Capability building - Dr William Talbot
William Targets Career in Scientific Research
Support from the NZAGRC is helping William Talbot on his pathway to becoming a research scientist and continuing to help find ways of economically reducing the environmental impacts of farming.
Christchurch-born William received scholarships from NZAGRC which allowed him to develop his skills and focus on nitrogen losses from farmland.
“These scholarships helped lead me into my PhD studies. My PhD research work is designed to discover ways to reduce nitrogen losses from farms and is part of a large MBIE funded programme led by Dr David Whitehead of Manaaki Whenua – Landcare Research.”
“The NZAGRC has helped fund the measurement of N2O emissions in my PhD studies. The funding for the nitrous oxide (N2O) emission measurements in my PhD were extremely important to make sure there was no pollution-swapping.”
“I am now in my final year of my PhD, focusing on the use of plantain and Italian ryegrass to reduce N2O emissions and nitrogen leaching. I’m very grateful to the NZAGRC for helping fund my studies and research project.”
William’s research has looked at innovative ways to reduce N losses from soil by manipulating carbon inputs.
“In the first year of my PhD research programme we applied a readily-available carbon source to ryegrass/white clover pasture and lucerne to assess the carbon’s potential to reduce nitrogen losses from soil.”
“My research found that the addition of carbon to soils reduced nitrogen leaching by up to 89%, while not having a significant effect on N2O emissions. Measuring N2O emissions in this study was important to ensure there was no pollution-swapping.”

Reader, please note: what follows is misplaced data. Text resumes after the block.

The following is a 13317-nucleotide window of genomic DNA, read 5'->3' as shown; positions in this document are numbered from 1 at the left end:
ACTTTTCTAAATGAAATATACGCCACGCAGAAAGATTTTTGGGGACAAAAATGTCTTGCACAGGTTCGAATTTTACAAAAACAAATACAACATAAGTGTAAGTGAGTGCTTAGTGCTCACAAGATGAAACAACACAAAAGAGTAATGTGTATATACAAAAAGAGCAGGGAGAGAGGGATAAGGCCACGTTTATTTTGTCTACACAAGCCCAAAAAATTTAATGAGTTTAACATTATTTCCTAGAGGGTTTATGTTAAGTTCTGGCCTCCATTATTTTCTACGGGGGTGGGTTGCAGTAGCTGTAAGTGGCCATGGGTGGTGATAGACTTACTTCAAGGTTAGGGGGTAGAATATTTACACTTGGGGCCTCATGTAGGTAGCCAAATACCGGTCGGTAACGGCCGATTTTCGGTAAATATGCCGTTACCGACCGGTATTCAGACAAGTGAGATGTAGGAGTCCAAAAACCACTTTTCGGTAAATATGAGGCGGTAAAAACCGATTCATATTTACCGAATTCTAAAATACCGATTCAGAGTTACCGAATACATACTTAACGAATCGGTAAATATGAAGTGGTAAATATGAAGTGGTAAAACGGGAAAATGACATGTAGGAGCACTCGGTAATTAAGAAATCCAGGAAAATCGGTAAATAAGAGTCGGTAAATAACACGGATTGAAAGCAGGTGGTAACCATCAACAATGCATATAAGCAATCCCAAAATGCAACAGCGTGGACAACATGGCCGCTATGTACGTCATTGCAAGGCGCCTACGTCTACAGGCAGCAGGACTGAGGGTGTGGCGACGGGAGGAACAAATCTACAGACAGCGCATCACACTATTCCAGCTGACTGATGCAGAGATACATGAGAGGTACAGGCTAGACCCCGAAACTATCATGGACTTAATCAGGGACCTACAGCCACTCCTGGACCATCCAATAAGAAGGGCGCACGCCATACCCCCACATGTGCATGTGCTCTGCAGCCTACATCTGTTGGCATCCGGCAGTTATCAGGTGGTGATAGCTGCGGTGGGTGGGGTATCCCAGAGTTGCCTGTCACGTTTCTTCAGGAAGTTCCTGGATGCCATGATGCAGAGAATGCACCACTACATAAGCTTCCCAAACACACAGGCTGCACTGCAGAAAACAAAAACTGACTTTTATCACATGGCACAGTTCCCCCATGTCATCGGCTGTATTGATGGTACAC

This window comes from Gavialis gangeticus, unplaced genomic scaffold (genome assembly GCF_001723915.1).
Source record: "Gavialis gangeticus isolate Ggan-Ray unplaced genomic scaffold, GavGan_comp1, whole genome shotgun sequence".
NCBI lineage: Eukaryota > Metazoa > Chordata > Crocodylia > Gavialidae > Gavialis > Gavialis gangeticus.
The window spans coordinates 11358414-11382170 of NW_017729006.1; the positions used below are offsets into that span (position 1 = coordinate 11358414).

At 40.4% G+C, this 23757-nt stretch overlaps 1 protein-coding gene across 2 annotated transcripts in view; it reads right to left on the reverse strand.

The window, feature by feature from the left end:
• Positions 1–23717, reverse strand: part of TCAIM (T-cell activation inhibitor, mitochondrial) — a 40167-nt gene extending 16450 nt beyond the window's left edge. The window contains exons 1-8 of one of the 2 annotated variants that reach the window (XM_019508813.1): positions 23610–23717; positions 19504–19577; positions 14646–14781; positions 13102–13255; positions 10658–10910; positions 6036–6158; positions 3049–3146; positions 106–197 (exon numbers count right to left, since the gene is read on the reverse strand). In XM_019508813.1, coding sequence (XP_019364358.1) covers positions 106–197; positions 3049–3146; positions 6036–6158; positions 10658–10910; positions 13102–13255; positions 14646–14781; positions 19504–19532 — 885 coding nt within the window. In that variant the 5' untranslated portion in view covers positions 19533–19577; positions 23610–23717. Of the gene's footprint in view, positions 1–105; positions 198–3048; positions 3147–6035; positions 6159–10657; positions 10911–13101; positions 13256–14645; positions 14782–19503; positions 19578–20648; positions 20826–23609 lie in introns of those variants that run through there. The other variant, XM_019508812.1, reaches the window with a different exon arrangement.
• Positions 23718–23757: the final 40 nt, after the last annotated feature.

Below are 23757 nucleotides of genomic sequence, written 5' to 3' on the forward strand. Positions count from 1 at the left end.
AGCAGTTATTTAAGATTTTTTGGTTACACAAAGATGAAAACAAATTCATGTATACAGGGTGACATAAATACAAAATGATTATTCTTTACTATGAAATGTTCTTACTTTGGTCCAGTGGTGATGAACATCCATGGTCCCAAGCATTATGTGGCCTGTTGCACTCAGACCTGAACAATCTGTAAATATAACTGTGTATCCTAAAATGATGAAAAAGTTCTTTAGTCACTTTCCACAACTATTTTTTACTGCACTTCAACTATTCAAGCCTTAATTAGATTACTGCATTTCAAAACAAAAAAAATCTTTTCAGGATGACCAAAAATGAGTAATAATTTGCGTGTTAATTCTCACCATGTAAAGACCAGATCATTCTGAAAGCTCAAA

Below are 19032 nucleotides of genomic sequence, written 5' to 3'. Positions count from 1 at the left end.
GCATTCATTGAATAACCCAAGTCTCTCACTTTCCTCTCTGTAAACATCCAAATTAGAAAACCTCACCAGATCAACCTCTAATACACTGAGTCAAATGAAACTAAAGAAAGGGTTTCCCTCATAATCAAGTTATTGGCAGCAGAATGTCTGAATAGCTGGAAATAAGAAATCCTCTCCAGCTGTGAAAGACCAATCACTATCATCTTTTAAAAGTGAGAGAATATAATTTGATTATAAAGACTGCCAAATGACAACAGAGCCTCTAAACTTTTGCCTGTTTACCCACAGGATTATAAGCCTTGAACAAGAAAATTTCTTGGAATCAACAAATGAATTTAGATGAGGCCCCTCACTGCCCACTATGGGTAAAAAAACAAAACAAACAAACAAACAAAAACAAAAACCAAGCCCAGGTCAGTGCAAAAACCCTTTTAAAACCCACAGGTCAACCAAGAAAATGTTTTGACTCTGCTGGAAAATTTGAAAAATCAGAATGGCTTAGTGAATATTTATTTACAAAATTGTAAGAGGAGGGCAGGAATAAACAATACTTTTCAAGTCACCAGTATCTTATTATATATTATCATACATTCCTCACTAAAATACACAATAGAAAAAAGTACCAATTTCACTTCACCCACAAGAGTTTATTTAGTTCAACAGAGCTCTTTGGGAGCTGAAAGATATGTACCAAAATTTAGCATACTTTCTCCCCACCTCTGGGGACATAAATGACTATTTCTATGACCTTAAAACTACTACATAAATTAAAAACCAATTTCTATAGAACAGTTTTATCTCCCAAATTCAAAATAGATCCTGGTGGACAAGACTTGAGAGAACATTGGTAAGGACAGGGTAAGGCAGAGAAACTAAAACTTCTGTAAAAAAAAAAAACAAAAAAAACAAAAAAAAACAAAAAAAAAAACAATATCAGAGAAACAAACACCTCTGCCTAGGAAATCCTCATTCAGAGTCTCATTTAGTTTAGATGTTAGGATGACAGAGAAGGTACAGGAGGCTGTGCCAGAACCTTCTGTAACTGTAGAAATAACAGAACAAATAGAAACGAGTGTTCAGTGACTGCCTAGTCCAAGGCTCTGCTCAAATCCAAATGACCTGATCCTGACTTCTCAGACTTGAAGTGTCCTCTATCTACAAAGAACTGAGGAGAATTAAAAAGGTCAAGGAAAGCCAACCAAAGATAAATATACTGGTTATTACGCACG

“These findings show the potential of soil carbon as a tool to reduce nitrogen leaching from farms, while not impacting N2O emissions.”
In his follow up year’s work William has focused on plantain as a method of reducing nitrogen losses – “As plantain potentially releases important carbon-based compounds (e.g. biological nitrification inhibitors) that reduce N2O emissions and nitrogen leaching.”
He says Professor Keith Cameron and Professor Hong Di have been great mentors. “They have been extremely helpful in guiding me through my studies. Roger Atkinson and Trevor Hendry have also provided excellent technical assistance and mentorship to me.”
William has had an interest in science from a very young age. Educated at Heathcote Valley primary school and then Shirley Boys’ High School, he was interested in the core subjects of science, maths and English, with a particular interest in biology and statistics.
His interest in agriculture was sparked at the age of 16, when he got a summer job at Lincoln University, digging lysimeters.
“This experience allowed me to spend time working on farms and being involved in agricultural science. My interest in the area grew from there.”
“I got interested in the nitrogen cycle due to its importance in agriculture and its impact on the surrounding environment. The carbon cycle is linked closely with the nitrogen cycle and its potential importance in the reduction of nitrogen losses to the environment.”
“These nitrogen losses include N2O, a potent greenhouse gas and ozone-depleting substance, and nitrogen leaching, a cause of the eutrophication [excessive richness of nutrients] in our waterways.”
“After high school I enrolled in a Bachelor of Agricultural Science (Honours) at Lincoln University. After my third year I received the summer scholarship from NZAGRC, which allowed me to spend my summer researching and developing my knowledge on nitrogen losses from farms.”
“After this summer scholarship I started my Honours project with a scholarship from NZAGRC. I am grateful for this scholarship which allowed me to focus on farm environmental losses of nitrogen in my studies.”
In his future scientific work, William is keen to discover ways to help farmers to reduce their environmental impact and greenhouse gas emissions.
Outside of his studies, he is an outdoors person, particularly enjoying surfing and skiing.
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